HMS Aphis (T 57)
River gunboat of the Insect class
|Navy||The Royal Navy|
|Built by||Ailsa Shipbuilding Co. Ltd. (Troon, Scotland)|
|Ordered||9 Feb 1915|
|Laid down||Mar 1915|
|Launched||15 Sep 1915|
|Commissioned||11 Nov 1915|
Sold to be broken up for scrap in May 1947.
Commands listed for HMS Aphis (T 57)
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|1||Lt.Cdr. Robert Bruce Chandler, RN||8 Feb 1938||Dec 1939|
|2||T/Lt. Guy Percival L’Estrange, RNVR||Dec 1939||29 Jan 1940|
|3||Frank Stanley Redgrove, RNR||29 Jan 1940||9 Feb 1940|
|4||Lt.Cdr. Robert Sydney Stafford, RN||9 Feb 1940||7 Dec 1940|
|5||Lt.Cdr. (retired) John Oliver Campbell, DSC, RN||7 Dec 1940||9 Sep 1941|
|6||Lt.Cdr. Frank Ythel Bethell, RN||2 Dec 1941||Jun 1944|
|7||Lt. Edward Ernest Clifton, RD, RNR||Jun 1944||Dec 1944|
|8||Lt.Cdr. John Lane Goatley, RN||Dec 1944||Jan 1945|
|9||T/Lt. Eric Arthur Bellamy, RNVR||Jan 1945||Jul 1945|
|10||Lt. John Edwin Dyer, DSC, RN||Jul 1945|
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Notable events involving Aphis include:
17 Jan 1941
Operation IS 1.
Bombardment of Tobruk.
Timespan; 17 January to 22 January 1941.
At 1800/17 the monitor HMS Terror (Cdr. H.J. Haynes, DSC, RN) and the gunboat HMS Aphis (Lt.Cdr.(Retd.) J.O. Campbell, DSC, RN) departed Alexandria for Operation IS 1. The object was to bombard enemy positions off Mersa-el-Sahal in the Tobruk area during the nights of 18/19 and 19/20 January to aid the British Army in their attempt to capture Tobruk from the Italians.
At 0400 hours, a force made up of the light cruisers HMS Orion (Capt. G.R.B. Back, RN, flying the flag of Vice-Admiral H.D. Pridham-Whippell, CB, CVO, RN),HMS Bonaventure (Capt. H.G. Egerton, RN) and the destroyers HMS Jervis (Capt. P.J. Mack, DSO, RN), HMS Nubian (Cdr. R.W. Ravenhill, RN) and HMS Hero (Cdr. H.W. Biggs, DSO, RN) departed Alexandria. They were to cover the operations off Tobruk. The cruisers were to patrol to the north-west while the destroyers were to patrol off the north-east.
The weather however became bad and the operation had to be postponed for 24 hours. The cover forces however remained in their positions as it was thought possible that the old Italian armoured cruiser San Giorgio might try to escape from Tobruk. In the end the cover force was withdrawn for more urgent operations and was ordered to proceed to Suda Bay where they arrived in the afternoon of the 22nd. Due to this bad weather the shallow draft HMS Aphis got into trouble as she was unable to seek shelter. Two destroyers and an aircraft were sent out for assistance. She was found at 1300/19 off Damietta. HMS Griffin then accompanied her to Port Said where she arrived at 0700/20. She had to be docked there for repairs to her hull.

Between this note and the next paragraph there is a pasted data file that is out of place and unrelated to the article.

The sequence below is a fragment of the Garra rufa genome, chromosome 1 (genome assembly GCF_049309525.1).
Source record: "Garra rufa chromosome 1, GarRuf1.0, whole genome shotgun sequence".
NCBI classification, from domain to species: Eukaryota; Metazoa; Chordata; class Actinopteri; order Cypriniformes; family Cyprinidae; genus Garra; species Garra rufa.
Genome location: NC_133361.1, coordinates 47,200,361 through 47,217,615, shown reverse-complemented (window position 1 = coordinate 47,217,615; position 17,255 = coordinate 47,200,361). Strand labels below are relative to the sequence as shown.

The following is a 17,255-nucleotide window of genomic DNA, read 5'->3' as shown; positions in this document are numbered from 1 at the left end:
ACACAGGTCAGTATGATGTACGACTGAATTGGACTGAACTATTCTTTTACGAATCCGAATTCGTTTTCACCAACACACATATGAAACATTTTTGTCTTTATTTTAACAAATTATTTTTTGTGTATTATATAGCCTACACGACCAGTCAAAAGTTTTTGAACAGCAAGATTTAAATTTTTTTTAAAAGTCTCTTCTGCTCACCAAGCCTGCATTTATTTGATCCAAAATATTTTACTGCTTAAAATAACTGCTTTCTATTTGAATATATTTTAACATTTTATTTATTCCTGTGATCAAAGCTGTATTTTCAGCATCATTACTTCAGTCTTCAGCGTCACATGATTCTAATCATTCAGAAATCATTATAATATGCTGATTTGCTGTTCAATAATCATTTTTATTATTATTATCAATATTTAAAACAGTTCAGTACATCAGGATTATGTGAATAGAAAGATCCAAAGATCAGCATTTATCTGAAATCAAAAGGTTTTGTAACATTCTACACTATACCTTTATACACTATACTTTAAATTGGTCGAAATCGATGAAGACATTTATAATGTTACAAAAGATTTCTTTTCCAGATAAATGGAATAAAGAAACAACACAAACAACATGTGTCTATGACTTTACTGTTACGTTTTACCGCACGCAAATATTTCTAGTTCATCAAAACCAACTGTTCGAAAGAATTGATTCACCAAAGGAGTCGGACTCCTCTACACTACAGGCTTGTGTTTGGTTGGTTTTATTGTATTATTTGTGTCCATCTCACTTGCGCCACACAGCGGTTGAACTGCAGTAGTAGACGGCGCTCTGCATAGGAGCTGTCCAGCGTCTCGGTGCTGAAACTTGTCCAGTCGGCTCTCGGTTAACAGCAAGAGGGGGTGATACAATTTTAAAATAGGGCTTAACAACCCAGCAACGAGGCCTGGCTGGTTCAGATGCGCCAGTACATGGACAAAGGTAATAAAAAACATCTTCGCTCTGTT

The weather however remained bad and it was not possible to bombard during the night of 19/20 January as well. Also HMS Terror sustained weather damage but was able remain at sea.
During the night of 20/21 January, HMS Terror assisted by HMS Gnat (Lt.Cdr. S.R.H. Davenport, RN) and HMS Ladybird (Cdr.(Retd.) J.F. Blackburn, RN) from the Inshore Squadron did manage to carry out her bombardment duties. Little enemy opposition was experienced.
Also the destroyers HMAS Stuart (Capt. H.M.L. Waller, DSO, RAN), HMAS Vampire (Cdr. J.A. Walsh, RAN) and HMAS Voyager (Cdr. J.C. Morrow, DSO, RAN) were on patrol to the west of Tobruk to cut the enemy sea communications. During the night of 21/22 January, HMAS Vampire sank the Italian schooner Diego west of Tobruk. The crew of ten were taken prisoner. On the 22nd HMAS Voyager returned to Alexandria due to defects. She was relieved the next day by HMS Defender (Lt.Cdr. G.L. Farnfield, RN).
HMS Terror and HMS Gnat also returned to on the 22nd. HMS Terror had lost her mast and sustained some additional damage in the recent heavy weather. HMS Gnat had to clean her boilers. The destroyers remained on the inshore patrol for now. (1)
- ADM 199/414
ADM numbers indicate documents at the British National Archives at Kew, London.